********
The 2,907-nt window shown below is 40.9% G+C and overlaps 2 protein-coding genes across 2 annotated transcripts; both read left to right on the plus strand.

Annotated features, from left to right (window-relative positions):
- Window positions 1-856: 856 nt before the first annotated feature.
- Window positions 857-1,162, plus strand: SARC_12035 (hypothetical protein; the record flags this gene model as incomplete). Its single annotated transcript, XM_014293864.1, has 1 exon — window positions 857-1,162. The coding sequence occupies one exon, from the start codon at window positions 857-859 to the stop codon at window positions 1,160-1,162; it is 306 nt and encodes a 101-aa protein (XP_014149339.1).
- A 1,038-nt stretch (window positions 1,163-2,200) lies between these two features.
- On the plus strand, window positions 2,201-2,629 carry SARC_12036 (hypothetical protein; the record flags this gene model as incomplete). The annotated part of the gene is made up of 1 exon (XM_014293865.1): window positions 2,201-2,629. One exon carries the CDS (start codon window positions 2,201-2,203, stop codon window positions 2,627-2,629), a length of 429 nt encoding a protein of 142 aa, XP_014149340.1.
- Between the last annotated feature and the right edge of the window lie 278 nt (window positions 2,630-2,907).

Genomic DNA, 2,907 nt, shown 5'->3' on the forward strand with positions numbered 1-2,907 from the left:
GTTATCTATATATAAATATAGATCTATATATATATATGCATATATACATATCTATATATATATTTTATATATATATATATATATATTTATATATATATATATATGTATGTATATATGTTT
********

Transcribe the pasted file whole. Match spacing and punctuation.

The 2,907-nt window shown below is 40.9% G+C and overlaps 2 protein-coding genes across 2 annotated transcripts; both read left to right on the plus strand.

Annotated features, from left to right (window-relative positions):
- Window positions 1-856: 856 nt before the first annotated feature.
- Window positions 857-1,162, plus strand: SARC_12035 (hypothetical protein; the record flags this gene model as incomplete). Its single annotated transcript, XM_014293864.1, has 1 exon — window positions 857-1,162. The coding sequence occupies one exon, from the start codon at window positions 857-859 to the stop codon at window positions 1,160-1,162; it is 306 nt and encodes a 101-aa protein (XP_014149339.1).
- A 1,038-nt stretch (window positions 1,163-2,200) lies between these two features.
- On the plus strand, window positions 2,201-2,629 carry SARC_12036 (hypothetical protein; the record flags this gene model as incomplete). The annotated part of the gene is made up of 1 exon (XM_014293865.1): window positions 2,201-2,629. One exon carries the CDS (start codon window positions 2,201-2,203, stop codon window positions 2,627-2,629), a length of 429 nt encoding a protein of 142 aa, XP_014149340.1.
- Between the last annotated feature and the right edge of the window lie 278 nt (window positions 2,630-2,907).

Genomic DNA, 2,907 nt, shown 5'->3' on the forward strand with positions numbered 1-2,907 from the left:
GTTATCTATATATAAATATAGATCTATATATATATATGCATATATACATATCTATATATATATTTTATATATATATATATATATATTTATATATATATATATATGTATGTATATATGTTT